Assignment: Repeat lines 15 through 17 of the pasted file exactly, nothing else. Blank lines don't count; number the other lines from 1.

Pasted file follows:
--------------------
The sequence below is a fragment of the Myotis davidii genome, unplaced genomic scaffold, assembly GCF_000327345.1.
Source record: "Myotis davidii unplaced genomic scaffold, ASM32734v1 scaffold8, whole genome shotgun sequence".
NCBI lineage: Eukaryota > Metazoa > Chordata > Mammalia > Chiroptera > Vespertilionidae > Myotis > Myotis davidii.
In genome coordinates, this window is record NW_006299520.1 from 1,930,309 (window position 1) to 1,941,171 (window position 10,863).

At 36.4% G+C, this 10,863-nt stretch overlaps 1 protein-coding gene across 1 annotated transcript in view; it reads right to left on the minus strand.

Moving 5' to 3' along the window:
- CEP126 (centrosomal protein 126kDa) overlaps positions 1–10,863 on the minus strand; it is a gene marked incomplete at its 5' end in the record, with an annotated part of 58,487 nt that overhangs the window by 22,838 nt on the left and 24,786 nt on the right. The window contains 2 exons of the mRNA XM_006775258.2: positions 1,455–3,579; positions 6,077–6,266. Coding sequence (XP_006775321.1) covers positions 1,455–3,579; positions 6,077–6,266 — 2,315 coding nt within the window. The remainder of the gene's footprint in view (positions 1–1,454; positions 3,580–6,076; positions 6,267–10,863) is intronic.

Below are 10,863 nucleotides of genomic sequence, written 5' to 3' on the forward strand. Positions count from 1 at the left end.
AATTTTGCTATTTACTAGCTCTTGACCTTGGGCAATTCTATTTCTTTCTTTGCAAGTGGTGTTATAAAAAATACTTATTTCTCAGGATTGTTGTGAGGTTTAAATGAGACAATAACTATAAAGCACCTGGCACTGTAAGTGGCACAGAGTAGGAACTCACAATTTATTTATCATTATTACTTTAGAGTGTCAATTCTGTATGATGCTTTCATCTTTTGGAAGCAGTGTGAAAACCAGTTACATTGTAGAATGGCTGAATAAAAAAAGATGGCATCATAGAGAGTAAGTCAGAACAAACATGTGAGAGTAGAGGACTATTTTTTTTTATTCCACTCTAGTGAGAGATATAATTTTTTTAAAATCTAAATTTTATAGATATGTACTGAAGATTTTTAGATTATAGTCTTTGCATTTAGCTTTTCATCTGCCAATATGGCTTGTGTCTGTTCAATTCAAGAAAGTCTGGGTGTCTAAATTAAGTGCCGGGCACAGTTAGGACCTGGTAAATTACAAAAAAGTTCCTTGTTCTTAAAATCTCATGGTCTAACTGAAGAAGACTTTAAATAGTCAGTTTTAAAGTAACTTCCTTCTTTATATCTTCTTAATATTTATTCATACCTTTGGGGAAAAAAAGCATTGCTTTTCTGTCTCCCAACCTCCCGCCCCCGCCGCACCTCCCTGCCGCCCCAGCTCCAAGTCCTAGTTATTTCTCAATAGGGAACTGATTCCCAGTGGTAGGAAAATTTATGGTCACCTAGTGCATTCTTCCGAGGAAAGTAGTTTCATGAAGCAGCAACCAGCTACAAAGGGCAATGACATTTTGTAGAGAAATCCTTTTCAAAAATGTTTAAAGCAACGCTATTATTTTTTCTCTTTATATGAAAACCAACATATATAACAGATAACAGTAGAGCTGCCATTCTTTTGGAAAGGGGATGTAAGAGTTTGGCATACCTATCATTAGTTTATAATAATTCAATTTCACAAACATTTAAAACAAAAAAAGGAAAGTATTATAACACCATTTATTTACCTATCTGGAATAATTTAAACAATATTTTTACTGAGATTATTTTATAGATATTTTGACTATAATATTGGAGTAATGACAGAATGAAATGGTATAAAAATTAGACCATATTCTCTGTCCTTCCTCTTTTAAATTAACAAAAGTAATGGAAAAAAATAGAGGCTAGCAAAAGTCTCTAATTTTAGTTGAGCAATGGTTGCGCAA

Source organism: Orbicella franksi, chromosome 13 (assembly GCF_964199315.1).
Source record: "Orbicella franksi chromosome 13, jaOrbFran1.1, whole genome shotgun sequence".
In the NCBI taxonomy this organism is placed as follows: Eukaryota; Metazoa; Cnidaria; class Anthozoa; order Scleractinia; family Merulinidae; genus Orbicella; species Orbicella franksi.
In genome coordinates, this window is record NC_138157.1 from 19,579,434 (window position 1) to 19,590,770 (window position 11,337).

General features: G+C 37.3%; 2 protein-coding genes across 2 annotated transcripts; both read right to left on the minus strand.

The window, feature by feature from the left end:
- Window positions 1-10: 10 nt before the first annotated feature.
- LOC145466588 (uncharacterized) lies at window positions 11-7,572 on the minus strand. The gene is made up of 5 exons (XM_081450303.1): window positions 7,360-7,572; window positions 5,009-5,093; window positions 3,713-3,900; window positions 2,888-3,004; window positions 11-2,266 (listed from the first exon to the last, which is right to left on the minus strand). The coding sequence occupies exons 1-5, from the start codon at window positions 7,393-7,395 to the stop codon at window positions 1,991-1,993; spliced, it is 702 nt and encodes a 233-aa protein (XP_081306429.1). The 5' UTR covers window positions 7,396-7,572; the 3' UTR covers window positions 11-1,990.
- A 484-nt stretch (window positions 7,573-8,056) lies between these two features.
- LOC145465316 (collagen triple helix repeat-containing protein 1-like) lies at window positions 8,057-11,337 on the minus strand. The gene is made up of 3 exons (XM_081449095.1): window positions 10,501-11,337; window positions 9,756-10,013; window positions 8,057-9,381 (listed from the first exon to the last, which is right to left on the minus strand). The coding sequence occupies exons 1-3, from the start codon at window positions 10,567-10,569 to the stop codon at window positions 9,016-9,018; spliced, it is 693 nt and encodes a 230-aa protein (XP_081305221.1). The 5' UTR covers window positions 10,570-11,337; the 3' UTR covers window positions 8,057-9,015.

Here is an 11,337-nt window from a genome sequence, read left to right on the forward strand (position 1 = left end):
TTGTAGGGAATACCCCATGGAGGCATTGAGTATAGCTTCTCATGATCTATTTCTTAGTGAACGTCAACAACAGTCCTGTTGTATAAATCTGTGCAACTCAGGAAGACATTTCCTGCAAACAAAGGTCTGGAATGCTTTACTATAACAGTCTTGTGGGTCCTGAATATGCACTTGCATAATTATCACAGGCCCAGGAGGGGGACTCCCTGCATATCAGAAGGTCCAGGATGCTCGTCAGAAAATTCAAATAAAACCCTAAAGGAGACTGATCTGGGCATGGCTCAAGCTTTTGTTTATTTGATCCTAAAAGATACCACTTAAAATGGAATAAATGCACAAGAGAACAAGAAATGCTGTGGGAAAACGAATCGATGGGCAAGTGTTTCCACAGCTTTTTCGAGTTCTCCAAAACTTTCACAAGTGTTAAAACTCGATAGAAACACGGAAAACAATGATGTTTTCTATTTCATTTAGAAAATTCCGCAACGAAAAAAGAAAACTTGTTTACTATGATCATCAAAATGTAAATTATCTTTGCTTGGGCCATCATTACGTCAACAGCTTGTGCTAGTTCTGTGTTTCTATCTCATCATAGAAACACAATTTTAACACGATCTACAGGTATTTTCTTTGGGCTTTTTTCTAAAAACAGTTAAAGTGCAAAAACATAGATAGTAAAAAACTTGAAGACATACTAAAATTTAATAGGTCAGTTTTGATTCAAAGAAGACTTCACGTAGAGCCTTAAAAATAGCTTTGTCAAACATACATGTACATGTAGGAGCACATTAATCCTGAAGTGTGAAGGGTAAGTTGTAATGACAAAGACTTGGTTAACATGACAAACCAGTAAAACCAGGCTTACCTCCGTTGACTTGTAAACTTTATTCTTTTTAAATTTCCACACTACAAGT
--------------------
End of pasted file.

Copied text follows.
The window, feature by feature from the left end:
- Window positions 1-10: 10 nt before the first annotated feature.
- LOC145466588 (uncharacterized) lies at window positions 11-7,572 on the minus strand. The gene is made up of 5 exons (XM_081450303.1): window positions 7,360-7,572; window positions 5,009-5,093; window positions 3,713-3,900; window positions 2,888-3,004; window positions 11-2,266 (listed from the first exon to the last, which is right to left on the minus strand). The coding sequence occupies exons 1-5, from the start codon at window positions 7,393-7,395 to the stop codon at window positions 1,991-1,993; spliced, it is 702 nt and encodes a 233-aa protein (XP_081306429.1). The 5' UTR covers window positions 7,396-7,572; the 3' UTR covers window positions 11-1,990.